George Robert Lamkin - Cliffe History

Go to content

George Robert Lamkin
25th February 1896 – 1st May 1915

Born at Eastling (near Faversham) Kent to George Robert Lamkin and Annie. Was the eldest child with seven brothers - James, Charles, William, Percy, Allan, Leslie and Victor and one sister - Doris.

The family moved from Eastling sometime between 1898 – 1900 to Aylesford and then again to live at Cooling Common next door to another one of Cliffe’s fallen: Reginald Barlow. In 1911 they were living in neighbouring Higham.

George’s father worked as a farm labourer and waggoner and George followed in his father’s footsteps.

According to his naval record George was a blue eyed lad of fresh complexion and auburn hair standing at 5’ 9” in height. He signed up on the 27th May 1914 for a 12 year enrolment.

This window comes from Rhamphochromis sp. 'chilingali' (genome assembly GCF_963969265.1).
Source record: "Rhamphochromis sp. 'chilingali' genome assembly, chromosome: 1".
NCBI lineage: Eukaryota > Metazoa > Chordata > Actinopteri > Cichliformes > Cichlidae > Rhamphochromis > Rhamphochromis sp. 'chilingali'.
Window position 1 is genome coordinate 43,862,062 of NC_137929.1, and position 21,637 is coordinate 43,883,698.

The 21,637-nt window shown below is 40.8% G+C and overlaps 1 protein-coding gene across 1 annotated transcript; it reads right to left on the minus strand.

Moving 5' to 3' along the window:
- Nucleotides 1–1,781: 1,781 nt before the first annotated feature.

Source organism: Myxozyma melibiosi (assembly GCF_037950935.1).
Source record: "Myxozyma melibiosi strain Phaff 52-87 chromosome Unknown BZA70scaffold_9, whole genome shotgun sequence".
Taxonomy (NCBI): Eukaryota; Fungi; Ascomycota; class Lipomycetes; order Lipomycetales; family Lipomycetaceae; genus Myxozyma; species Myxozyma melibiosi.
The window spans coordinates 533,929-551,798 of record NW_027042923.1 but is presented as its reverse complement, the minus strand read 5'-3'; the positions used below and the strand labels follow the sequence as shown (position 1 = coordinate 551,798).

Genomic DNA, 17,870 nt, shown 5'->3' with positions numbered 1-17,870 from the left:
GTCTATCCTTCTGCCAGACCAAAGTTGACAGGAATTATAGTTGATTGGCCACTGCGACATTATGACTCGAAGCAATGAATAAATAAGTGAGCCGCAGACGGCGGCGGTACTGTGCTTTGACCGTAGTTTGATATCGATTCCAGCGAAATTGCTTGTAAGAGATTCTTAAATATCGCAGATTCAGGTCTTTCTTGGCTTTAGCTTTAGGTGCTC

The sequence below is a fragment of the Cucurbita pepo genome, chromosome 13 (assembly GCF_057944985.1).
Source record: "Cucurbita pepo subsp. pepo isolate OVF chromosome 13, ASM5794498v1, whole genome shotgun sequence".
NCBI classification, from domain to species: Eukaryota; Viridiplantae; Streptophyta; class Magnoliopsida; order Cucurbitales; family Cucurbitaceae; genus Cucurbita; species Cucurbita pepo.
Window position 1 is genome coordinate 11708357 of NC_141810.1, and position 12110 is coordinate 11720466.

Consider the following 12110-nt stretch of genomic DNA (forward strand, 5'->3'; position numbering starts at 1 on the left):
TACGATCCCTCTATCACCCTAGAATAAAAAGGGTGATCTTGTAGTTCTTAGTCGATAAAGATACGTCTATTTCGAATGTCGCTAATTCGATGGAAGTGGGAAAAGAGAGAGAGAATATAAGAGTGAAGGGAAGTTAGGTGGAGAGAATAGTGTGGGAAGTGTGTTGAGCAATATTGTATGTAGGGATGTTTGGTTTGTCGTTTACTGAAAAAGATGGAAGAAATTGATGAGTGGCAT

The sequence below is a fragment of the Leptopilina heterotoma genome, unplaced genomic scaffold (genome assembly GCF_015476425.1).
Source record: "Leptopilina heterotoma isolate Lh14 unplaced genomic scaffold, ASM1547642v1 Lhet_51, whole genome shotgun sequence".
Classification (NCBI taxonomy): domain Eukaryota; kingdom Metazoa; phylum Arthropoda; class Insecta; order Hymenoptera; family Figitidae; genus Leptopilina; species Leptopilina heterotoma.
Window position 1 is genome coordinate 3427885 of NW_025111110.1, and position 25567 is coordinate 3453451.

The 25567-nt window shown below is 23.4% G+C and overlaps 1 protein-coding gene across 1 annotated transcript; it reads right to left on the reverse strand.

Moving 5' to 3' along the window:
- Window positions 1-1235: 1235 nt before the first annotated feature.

HMS Brazen
His first assignment, after enrolment, was to be stationed at the Royal Navy Air Station at Eastchurch on the Isle of Sheppey where he was a Stoker 1st Class until the 28th October 1914.

After initial training his first ship was the ‘C’ class destroyer the HMS Recruit which was part of the ‘Nore Local Defence Flotilla’ whose duties included anti-submarine and counter mining patrols in the Thames Estuary.

On the 1st May, whilst patrolling with its sister ship, the HMS Brazen, off the Thames Estuary the Recruit was attacked by the German submarine UB-6 captained by Erich Haecker. She was struck by a single torpedo which broke the Recruit in two and it sank almost immediately with the loss of 39 men, 4 officers: 22 crewmen were rescued. She was one of 17 ships to be sunk by the German UB-6.

George Robert Lamkin was one of the crewmen who lost their lives on that day. His body was never recovered and he is remembered on the Chatham Naval Memorial.
Back to content